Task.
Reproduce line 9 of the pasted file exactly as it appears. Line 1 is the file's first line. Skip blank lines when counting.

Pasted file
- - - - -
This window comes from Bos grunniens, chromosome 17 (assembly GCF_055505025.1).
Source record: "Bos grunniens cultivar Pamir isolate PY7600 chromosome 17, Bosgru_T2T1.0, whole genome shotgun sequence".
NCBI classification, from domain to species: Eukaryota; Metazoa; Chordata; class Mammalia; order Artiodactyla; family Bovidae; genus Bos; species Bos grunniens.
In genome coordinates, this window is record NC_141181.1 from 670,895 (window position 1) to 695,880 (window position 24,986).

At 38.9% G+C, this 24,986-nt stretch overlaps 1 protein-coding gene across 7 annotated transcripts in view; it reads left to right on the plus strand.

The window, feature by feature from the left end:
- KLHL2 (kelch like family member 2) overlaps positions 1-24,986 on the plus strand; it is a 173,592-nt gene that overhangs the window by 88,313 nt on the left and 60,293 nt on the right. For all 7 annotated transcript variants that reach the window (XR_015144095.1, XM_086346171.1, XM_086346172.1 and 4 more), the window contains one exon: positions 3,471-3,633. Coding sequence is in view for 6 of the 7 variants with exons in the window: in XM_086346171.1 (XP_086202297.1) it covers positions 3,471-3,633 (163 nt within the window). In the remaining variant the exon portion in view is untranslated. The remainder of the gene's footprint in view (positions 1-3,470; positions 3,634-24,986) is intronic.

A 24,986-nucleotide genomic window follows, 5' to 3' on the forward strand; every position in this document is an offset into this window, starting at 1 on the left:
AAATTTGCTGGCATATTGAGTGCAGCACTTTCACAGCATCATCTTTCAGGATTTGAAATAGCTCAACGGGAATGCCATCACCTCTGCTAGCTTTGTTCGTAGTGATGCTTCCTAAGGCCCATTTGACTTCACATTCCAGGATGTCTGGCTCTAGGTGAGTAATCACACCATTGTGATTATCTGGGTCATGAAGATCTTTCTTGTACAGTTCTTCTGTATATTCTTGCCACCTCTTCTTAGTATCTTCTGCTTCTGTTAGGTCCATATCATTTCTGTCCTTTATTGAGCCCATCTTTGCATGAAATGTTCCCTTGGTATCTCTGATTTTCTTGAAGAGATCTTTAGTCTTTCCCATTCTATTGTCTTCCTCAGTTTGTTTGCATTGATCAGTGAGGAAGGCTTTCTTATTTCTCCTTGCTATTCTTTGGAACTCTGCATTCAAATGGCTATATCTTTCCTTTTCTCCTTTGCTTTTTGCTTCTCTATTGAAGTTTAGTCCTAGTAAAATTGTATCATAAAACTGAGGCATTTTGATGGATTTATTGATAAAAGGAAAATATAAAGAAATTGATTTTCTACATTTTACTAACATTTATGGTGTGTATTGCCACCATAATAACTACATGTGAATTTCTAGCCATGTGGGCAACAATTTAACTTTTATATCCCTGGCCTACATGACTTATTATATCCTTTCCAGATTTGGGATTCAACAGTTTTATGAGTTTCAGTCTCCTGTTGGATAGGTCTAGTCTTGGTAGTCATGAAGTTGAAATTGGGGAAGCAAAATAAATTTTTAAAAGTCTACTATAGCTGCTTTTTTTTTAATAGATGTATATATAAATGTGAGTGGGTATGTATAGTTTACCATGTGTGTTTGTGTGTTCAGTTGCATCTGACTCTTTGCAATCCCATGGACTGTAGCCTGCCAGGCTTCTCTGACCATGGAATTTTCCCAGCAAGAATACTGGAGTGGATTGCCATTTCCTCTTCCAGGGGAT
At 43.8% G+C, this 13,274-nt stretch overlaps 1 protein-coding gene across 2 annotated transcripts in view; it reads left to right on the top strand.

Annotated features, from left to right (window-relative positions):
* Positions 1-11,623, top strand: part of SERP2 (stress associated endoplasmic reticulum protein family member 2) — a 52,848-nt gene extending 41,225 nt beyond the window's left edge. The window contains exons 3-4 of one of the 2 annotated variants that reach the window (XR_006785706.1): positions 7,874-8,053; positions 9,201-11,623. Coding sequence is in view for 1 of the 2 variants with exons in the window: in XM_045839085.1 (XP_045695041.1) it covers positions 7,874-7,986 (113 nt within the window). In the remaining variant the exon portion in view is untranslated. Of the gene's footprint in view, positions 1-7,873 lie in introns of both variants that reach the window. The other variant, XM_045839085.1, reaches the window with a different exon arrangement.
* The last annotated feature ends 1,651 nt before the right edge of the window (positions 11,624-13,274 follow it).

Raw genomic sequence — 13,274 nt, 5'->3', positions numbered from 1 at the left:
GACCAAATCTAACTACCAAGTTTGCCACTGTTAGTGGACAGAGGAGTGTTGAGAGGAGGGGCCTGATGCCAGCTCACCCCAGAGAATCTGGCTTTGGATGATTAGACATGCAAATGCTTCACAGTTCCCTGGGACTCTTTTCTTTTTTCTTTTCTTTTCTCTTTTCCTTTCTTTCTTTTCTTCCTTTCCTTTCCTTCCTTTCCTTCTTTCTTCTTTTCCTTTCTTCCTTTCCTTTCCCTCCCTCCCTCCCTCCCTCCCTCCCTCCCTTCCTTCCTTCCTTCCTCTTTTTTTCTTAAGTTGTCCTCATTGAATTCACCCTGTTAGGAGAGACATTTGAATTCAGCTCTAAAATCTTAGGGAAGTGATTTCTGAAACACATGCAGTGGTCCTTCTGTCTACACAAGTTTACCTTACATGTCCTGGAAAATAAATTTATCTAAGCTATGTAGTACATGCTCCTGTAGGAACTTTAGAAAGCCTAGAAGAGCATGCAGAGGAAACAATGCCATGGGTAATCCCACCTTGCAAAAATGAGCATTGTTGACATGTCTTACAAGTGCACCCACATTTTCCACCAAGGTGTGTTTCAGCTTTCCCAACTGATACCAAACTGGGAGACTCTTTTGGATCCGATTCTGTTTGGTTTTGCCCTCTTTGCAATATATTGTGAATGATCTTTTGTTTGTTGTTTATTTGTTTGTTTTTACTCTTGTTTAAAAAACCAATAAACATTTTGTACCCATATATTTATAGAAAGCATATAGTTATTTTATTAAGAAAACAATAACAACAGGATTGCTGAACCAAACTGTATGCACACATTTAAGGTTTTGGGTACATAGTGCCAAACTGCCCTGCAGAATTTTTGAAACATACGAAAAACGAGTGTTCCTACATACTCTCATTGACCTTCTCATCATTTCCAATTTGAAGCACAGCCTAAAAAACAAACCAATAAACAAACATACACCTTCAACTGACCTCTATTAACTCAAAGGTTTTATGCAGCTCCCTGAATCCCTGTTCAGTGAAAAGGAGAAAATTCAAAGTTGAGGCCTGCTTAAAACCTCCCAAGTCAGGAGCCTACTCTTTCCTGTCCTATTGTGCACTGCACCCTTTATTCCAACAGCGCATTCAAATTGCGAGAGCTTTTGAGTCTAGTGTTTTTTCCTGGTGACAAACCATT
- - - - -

AAATTTGCTGGCATATTGAGTGCAGCACTTTCACAGCATCATCTTTCAGGATTTGAAATAGCTCAACGGGAATGCCATCACCTCTGCTAGCTTTGTTCGTAGTGATGCTTCCTAAGGCCCATTTGACTTCACATTCCAGGATGTCTGGCTCTAGGTGAGTAATCACACCATTGTGATTATCTGGGTCATGAAGATCTTTCTTGTACAGTTCTTCTGTATATTCTTGCCACCTCTTCTTAGTATCTTCTGCTTCTGTTAGGTCCATATCATTTCTGTCCTTTATTGAGCCCATCTTTGCATGAAATGTTCCCTTGGTATCTCTGATTTTCTTGAAGAGATCTTTAGTCTTTCCCATTCTATTGTCTTCCTCAGTTTGTTTGCATTGATCAGTGAGGAAGGCTTTCTTATTTCTCCTTGCTATTCTTTGGAACTCTGCATTCAAATGGCTATATCTTTCCTTTTCTCCTTTGCTTTTTGCTTCTCTATTGAAGTTTAGTCCTAGTAAAATTGTATCATAAAACTGAGGCATTTTGATGGATTTATTGATAAAAGGAAAATATAAAGAAATTGATTTTCTACATTTTACTAACATTTATGGTGTGTATTGCCACCATAATAACTACATGTGAATTTCTAGCCATGTGGGCAACAATTTAACTTTTATATCCCTGGCCTACATGACTTATTATATCCTTTCCAGATTTGGGATTCAACAGTTTTATGAGTTTCAGTCTCCTGTTGGATAGGTCTAGTCTTGGTAGTCATGAAGTTGAAATTGGGGAAGCAAAATAAATTTTTAAAAGTCTACTATAGCTGCTTTTTTTTTAATAGATGTATATATAAATGTGAGTGGGTATGTATAGTTTACCATGTGTGTTTGTGTGTTCAGTTGCATCTGACTCTTTGCAATCCCATGGACTGTAGCCTGCCAGGCTTCTCTGACCATGGAATTTTCCCAGCAAGAATACTGGAGTGGATTGCCATTTCCTCTTCCAGGGGAT